As Kuwait hosts the annual Gulf Cooperation Council summit this week in yet another push to find an antidote for Gulf acrimony, stakes are rising. A zero-sum battle for Gulf supremacy – Iran versus Saudi Arabia; the self-proclaimed anti-terror quartet versus Qatar – places Kuwait in an untenable position, and threatens its model of civic accommodation. Kuwait’s relatively open politics and careful balancing of societal constituencies – Sunni and Shia, liberals and Islamists – look anomalous in today’s maximalist Gulf, and increasingly under threat.
On October 24, Emir Sabah al-Ahmed al-Sabah stood before the opening session of Kuwait’s Parliament and issued a call for unity. Citing the difficult regional situation – civil wars, sectarian conflict, and Gulf disagreements – he pleaded with Kuwait’s rambunctious lawmakers to be aware of the seriousness of the current situation and act with responsibility. His appeal to domestic harmony mirrored his thus far fruitless effort to mend the yawning divisions that have opened within the GCC with the quartet of countries led by Saudi Arabia and the United Arab Emirates continuing its boycott of Qatar on accusations of its support for terrorism.
Yet less than a week later, Kuwait’s Cabinet resigned in the face of opposition questioning of a royal cabinet member and an impending parliamentary vote of no confidence. A new government has yet to be appointed, a delay most believe to be due to difficult negotiations over power sharing by factions within Kuwait’s ruling family. Meanwhile, the decision of an appeal’s court to jail nearly 70 politicians and youth activists for crimes surrounding the storming of the Parliament in protest in November 2011 is roiling Kuwaiti domestic politics. The obstacles are mounting to find a formula to achieve unity at home and in the region.
A Harsh Judgment
Domestic political harmony took a step backward with the issuance of stiff prison sentences for a broad array of the political opposition, including Islamist and tribal members of parliament and youth activists of all political stripes. The harsh judgments against 67 individuals, notably a sentence of nine years for Kuwait’s once formidable opposition politician, tribal populist Musallem al-Barrak, came as something of a shock. A lower court had dismissed all charges, and most Kuwaitis thought the appeals court would either follow suit or issue a mild rebuke.
The 2011 occupation of the Parliament was an inflection point in Kuwait’s Arab Spring demonstrations. Young street protesters, backed by some opposition parliamentarians, demanded their elected representatives act against the standing prime minister, a member of the ruling family. Nasser al-Mohammed al-Sabah was indeed pressured to resign for his role in a raging corruption scandal, which implicated members of the National Assembly in a pay-for-votes scheme.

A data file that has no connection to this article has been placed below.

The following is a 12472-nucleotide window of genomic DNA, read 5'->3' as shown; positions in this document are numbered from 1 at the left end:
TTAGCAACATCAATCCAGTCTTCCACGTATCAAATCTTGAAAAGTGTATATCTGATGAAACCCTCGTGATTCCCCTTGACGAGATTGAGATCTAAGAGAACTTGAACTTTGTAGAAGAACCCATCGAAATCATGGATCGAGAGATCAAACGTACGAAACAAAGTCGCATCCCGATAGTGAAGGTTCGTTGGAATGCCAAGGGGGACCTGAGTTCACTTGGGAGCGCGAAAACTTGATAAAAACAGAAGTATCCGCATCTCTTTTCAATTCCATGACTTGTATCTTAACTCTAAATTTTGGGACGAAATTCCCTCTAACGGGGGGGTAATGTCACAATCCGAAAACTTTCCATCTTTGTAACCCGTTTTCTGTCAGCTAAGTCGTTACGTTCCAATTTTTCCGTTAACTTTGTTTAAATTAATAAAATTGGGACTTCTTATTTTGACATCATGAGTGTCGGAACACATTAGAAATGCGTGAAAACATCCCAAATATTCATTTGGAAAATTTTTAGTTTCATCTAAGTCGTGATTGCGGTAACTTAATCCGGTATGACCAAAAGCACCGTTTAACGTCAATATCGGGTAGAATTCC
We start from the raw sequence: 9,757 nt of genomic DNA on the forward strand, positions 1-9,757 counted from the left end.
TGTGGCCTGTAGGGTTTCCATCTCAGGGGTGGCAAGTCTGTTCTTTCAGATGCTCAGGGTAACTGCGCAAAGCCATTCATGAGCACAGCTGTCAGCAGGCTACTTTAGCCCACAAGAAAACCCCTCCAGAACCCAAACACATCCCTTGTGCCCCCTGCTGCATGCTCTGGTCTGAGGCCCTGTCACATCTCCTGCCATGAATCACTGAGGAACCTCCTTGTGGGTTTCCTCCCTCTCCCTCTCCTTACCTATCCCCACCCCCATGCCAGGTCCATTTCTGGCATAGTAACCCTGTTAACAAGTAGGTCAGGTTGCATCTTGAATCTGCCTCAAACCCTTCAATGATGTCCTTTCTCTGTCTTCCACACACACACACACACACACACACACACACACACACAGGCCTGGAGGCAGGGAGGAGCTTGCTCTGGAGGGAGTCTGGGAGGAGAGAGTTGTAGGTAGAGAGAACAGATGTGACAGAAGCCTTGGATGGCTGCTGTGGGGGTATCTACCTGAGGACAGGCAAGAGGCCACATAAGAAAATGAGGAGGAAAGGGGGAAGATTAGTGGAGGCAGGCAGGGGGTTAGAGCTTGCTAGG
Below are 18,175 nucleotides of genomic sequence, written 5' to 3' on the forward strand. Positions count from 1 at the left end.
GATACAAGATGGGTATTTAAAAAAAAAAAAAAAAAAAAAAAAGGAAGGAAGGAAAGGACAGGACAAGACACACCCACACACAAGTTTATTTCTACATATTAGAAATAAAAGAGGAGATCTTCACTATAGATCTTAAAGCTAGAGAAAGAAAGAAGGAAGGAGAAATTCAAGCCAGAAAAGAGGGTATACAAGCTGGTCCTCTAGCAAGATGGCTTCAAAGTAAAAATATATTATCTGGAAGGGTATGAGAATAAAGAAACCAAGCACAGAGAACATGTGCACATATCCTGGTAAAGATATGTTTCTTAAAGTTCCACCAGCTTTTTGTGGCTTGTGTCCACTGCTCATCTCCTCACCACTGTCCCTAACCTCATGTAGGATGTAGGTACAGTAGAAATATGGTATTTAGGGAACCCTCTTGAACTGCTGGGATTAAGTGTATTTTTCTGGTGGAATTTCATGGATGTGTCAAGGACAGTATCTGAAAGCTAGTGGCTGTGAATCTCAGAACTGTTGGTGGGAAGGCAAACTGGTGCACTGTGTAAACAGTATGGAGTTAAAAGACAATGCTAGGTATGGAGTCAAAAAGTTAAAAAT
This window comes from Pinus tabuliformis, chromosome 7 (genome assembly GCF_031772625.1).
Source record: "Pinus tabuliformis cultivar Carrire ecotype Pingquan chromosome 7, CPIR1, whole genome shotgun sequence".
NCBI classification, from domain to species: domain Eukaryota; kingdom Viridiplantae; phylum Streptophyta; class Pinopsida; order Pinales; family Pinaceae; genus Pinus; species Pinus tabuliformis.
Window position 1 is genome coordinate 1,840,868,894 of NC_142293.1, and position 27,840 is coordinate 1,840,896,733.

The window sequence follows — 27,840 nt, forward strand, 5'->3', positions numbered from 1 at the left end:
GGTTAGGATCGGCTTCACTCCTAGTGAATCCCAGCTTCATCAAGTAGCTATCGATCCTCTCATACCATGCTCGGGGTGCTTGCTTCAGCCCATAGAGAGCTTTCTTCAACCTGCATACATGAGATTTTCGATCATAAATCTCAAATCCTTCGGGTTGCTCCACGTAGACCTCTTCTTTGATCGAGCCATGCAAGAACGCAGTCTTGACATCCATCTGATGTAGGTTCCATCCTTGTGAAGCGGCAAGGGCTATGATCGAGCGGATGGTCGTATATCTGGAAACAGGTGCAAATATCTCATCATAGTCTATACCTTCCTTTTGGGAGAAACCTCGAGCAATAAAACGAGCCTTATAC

Current and former parliamentarians, among them long-established Muslim Brotherhood and Salafi politicians Jamaan al-Harbash and Waleed al-Tabtabai (both sentenced to seven years), turned themselves in to the authorities and many young activists, such as human rights activist Sulaiman bin Jassim (sentenced to five years), did the same, declaring their love of Kuwait and loyalty to its constitution. While the final court of cassation could lessen or overturn their sentences, lawmakers, academics, and public figures of both Islamist and liberal backgrounds look to a more immediate remedy, appealing in meetings and royal petitions for a royal pardon.
The Kuwaiti Anomaly
While some Kuwaitis applauded the court’s enforcement of respect for law and order, the number of those arrested and the jailing of youthful transgressors gave others pause. The decision comes at a sensitive time in Kuwait’s politics both at home and regionally. The prime minister, Jaber Mubarak al-Hamad al-Sabah, has failed to form a new government since its resignation due to Parliament’s determination to oust the ambitious young royal heading the Ministry of Information, Mohammed Abdullah al-Sabah. In the absence of a government, the Parliament has likewise been out of session, prompting concerns about a possible interruption of Kuwait’s constitutional order.